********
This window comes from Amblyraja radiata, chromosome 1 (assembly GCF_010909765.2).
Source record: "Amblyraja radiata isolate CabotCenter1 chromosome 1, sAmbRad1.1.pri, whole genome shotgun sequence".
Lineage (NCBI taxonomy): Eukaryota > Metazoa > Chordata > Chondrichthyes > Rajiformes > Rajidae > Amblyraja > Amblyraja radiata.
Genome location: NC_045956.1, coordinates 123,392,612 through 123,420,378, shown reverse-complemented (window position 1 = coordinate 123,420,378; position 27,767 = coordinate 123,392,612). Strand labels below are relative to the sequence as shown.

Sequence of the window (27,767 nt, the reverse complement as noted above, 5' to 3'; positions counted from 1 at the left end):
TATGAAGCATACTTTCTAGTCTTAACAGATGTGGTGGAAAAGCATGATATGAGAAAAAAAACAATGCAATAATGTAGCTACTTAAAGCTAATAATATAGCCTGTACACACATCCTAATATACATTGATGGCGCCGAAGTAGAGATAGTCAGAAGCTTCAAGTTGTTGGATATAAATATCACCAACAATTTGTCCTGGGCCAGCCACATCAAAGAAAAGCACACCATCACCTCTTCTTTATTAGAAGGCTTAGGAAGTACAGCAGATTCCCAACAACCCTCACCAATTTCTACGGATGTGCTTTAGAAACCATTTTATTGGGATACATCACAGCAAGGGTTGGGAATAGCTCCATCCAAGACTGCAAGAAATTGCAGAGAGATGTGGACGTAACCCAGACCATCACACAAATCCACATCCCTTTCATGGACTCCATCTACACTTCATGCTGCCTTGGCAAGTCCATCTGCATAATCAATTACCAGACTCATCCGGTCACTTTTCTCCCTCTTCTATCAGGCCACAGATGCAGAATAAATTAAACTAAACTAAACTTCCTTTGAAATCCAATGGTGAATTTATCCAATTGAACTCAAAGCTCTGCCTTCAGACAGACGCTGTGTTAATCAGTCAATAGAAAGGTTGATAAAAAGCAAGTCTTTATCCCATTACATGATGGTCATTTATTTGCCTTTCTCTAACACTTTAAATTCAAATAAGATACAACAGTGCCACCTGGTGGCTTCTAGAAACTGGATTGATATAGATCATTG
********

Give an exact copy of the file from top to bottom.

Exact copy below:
This window comes from Amblyraja radiata, chromosome 1 (assembly GCF_010909765.2).
Source record: "Amblyraja radiata isolate CabotCenter1 chromosome 1, sAmbRad1.1.pri, whole genome shotgun sequence".
Lineage (NCBI taxonomy): Eukaryota > Metazoa > Chordata > Chondrichthyes > Rajiformes > Rajidae > Amblyraja > Amblyraja radiata.
Genome location: NC_045956.1, coordinates 123,392,612 through 123,420,378, shown reverse-complemented (window position 1 = coordinate 123,420,378; position 27,767 = coordinate 123,392,612). Strand labels below are relative to the sequence as shown.

Sequence of the window (27,767 nt, the reverse complement as noted above, 5' to 3'; positions counted from 1 at the left end):
TATGAAGCATACTTTCTAGTCTTAACAGATGTGGTGGAAAAGCATGATATGAGAAAAAAAACAATGCAATAATGTAGCTACTTAAAGCTAATAATATAGCCTGTACACACATCCTAATATACATTGATGGCGCCGAAGTAGAGATAGTCAGAAGCTTCAAGTTGTTGGATATAAATATCACCAACAATTTGTCCTGGGCCAGCCACATCAAAGAAAAGCACACCATCACCTCTTCTTTATTAGAAGGCTTAGGAAGTACAGCAGATTCCCAACAACCCTCACCAATTTCTACGGATGTGCTTTAGAAACCATTTTATTGGGATACATCACAGCAAGGGTTGGGAATAGCTCCATCCAAGACTGCAAGAAATTGCAGAGAGATGTGGACGTAACCCAGACCATCACACAAATCCACATCCCTTTCATGGACTCCATCTACACTTCATGCTGCCTTGGCAAGTCCATCTGCATAATCAATTACCAGACTCATCCGGTCACTTTTCTCCCTCTTCTATCAGGCCACAGATGCAGAATAAATTAAACTAAACTAAACTTCCTTTGAAATCCAATGGTGAATTTATCCAATTGAACTCAAAGCTCTGCCTTCAGACAGACGCTGTGTTAATCAGTCAATAGAAAGGTTGATAAAAAGCAAGTCTTTATCCCATTACATGATGGTCATTTATTTGCCTTTCTCTAACACTTTAAATTCAAATAAGATACAACAGTGCCACCTGGTGGCTTCTAGAAACTGGATTGATATAGATCATTG